Alanna Lin Ramage is a writer, songwriter, and artist-in-residence at the Los Angeles Little Tokyo Branch Library, where she hosts innovative, community-building events and workshops at the Los Angeles Department of Writing and Power (LADWP!*). She has studied poetry with Thomas Sayers Ellis and poetics and performance theory with Jon Wagner and Mady Schutzman at California Institute of the Arts. Ramage composes original lyrics and music for film and television. This year sees the release of a cover album inspired by the Beatles in tandem with publishing her first collection of poems about monastery wildlife in Northern California.
A few years ago, in a fit by candlelight, I came up with a syllabus for a workshop called Alters/Altars. It was designed to help a person write and explore their way into an alter ego—the poetic self that feels its own voice and power while feeling all, but not revealing all.
In February of this year, thanks to support from Poets & Writers and the Little Tokyo Branch Public Library, I was able to teach a five-week version of the workshop in downtown Los Angeles.
One premise I was working with included the physical effect of writing as a physical act. For each class, participants would read their pieces aloud and receive positive feedback from the group. In some cases the reading would be formal, at the front of the room. On other days, I had readers stand in the middle of a group circle that echoed words or phrases as the story unfolded. One writer noticed that she read to a mostly quiet circle. She later commented that she realized she had to read "painfully slowly" to give listeners a chance to register her words more fully. She reread her piece to us and we happily listened to every word.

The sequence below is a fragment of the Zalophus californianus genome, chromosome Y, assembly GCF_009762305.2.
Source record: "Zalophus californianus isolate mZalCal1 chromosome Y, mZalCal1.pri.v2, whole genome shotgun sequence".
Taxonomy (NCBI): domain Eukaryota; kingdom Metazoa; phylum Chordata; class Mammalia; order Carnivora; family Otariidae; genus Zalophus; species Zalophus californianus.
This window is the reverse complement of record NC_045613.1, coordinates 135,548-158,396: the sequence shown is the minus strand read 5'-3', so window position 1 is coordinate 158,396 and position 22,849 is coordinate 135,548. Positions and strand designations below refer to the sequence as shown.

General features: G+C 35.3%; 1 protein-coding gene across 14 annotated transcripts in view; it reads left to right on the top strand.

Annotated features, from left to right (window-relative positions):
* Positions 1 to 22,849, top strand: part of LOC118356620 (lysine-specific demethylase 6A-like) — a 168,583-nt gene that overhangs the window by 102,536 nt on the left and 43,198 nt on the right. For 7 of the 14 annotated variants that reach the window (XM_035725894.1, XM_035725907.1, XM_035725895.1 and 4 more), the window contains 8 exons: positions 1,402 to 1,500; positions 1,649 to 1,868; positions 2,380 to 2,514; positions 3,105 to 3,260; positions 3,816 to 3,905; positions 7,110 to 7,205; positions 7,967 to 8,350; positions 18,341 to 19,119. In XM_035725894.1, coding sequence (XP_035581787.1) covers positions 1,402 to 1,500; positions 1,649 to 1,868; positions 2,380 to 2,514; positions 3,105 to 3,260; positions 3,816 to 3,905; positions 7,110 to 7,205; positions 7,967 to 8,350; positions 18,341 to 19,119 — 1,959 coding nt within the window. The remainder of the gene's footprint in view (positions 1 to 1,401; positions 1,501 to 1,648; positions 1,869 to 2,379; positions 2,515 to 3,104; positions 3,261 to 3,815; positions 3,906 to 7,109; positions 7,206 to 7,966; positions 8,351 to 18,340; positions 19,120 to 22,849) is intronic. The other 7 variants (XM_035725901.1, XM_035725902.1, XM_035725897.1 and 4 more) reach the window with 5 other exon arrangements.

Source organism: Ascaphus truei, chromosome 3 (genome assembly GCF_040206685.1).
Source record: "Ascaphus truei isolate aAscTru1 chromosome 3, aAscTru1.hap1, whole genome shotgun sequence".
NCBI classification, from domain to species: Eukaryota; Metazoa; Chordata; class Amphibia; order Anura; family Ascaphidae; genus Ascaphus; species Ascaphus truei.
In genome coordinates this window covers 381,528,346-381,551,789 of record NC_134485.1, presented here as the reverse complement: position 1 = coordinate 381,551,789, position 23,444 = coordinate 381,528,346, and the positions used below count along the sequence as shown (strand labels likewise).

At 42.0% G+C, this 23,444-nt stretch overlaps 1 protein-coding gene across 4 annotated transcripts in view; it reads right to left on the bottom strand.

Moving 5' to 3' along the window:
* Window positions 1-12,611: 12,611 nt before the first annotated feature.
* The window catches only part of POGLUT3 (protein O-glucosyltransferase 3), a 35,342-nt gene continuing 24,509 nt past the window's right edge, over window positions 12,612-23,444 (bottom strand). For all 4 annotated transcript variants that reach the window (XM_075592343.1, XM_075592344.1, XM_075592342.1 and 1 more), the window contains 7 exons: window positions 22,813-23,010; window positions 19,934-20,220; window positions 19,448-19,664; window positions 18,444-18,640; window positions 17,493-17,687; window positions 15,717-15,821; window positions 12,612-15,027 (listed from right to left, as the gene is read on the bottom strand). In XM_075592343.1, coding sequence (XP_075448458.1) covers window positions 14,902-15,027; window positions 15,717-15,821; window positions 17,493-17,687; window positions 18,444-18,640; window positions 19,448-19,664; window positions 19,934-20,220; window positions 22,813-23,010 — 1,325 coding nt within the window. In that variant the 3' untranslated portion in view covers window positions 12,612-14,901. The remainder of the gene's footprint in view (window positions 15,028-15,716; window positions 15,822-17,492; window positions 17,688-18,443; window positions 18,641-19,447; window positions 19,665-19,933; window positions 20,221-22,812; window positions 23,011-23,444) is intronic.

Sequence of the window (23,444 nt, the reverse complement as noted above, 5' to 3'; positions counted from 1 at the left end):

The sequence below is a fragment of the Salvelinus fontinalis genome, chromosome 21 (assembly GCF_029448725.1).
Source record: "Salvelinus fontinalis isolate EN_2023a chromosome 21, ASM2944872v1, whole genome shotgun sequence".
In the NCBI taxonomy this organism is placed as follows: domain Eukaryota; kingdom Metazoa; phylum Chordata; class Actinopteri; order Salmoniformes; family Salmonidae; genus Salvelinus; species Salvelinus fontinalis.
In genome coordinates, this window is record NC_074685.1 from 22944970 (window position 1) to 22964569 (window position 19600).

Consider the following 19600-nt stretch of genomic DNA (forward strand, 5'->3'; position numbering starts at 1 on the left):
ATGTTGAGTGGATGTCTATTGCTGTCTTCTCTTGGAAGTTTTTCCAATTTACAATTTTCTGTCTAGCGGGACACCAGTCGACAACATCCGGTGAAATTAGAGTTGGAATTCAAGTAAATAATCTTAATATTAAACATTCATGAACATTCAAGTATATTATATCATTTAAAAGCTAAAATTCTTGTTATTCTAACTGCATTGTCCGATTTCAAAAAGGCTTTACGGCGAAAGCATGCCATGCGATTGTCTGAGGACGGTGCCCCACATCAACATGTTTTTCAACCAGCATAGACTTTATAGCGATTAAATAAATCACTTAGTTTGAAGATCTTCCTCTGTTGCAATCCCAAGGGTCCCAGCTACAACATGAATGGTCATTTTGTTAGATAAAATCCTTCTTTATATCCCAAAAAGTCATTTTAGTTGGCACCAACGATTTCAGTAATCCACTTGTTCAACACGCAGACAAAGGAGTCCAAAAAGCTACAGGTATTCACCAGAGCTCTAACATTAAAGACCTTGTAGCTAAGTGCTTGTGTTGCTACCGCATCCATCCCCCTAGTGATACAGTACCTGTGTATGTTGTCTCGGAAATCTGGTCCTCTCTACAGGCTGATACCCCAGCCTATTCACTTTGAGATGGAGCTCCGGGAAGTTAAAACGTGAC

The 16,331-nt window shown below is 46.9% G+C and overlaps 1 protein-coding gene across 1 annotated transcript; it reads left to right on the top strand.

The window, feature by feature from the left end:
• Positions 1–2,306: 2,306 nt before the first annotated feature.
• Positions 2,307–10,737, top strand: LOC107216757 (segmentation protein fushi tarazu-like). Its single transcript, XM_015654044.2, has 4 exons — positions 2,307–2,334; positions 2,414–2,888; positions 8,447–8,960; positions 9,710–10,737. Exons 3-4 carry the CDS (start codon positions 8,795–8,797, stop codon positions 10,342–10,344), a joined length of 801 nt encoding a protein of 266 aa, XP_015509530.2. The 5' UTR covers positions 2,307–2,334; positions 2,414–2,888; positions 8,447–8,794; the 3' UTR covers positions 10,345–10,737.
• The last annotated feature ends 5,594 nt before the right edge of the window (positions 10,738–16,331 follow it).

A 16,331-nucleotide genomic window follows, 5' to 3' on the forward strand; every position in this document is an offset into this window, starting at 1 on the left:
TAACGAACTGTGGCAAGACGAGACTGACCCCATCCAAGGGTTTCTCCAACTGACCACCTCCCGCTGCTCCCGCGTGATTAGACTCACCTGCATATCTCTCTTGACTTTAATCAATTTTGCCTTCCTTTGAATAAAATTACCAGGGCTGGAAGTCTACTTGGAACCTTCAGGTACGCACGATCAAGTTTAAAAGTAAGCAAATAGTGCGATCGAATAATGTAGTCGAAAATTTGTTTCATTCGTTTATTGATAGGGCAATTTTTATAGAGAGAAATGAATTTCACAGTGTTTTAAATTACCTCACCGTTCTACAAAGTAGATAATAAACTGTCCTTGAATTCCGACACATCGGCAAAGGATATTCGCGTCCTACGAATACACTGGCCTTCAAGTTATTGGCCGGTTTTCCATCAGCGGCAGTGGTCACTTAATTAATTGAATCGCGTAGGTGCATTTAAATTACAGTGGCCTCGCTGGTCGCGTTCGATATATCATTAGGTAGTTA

In another exercise, we gave alternate names to one another. The unspoken invitation was: “What name suits me in your opinion? What is my sonic incarnation? Do you really think it’s ‘Bubby?’”
The first workshop started with participants reading personal biographies or ads, and then writing fictional personal ads for someone other than themselves. The exercise allowed us to get to know each other while ascertaining each person’s unique writing style. Week two’s life stories were especially intense, offering glimpses into epic quests for love and destiny. Week three featured hypothetical after-life sequences from each person—revealing visions of beautiful, earthy, sublime, and often hilarious realities to come.
We had a dynamic, talented, and punctual group. It was a pleasure to discuss personal creative journeys, hear the mix of angst, frustration, wisdom, confidence, and steady determination that characterized each person. The group had great discussions about what makes a “healthy writer” versus what makes a “happy writer.”
My favorite session of the workshop included an assignment that asked participants to write about a sublime or transcendent moment. The results were diverse and fantastic. There was a great relationship-ending-epiphany story, an excellent dim-sum-as-travel-as-exploration-of-life story, a profound unity-with-wild-crustaceans story, and a stirring overcoming-self-while-overcoming-mountain story.
The session made me think about how creative anxiety can sometimes blind us to the larger themes we've experienced in life. It may keep us from sharing the stories we’ve already lived or from inventing stories that might express what we know.
So how do we move past this anxiety? Decide what themes are important to you based on your life experience. Once you have: Write on! (OK, that was a bad pun. I’m a workshop leader—it’s allowed.)
Writing alters you. Be brave and do the work; you just might tell a riveting story as you sacrifice your fears.
Photo 1: Alanna Lin Ramage; photo 2: Alters/Altars workshop. Credit: Alanna Lin Ramage and Anne Rieman.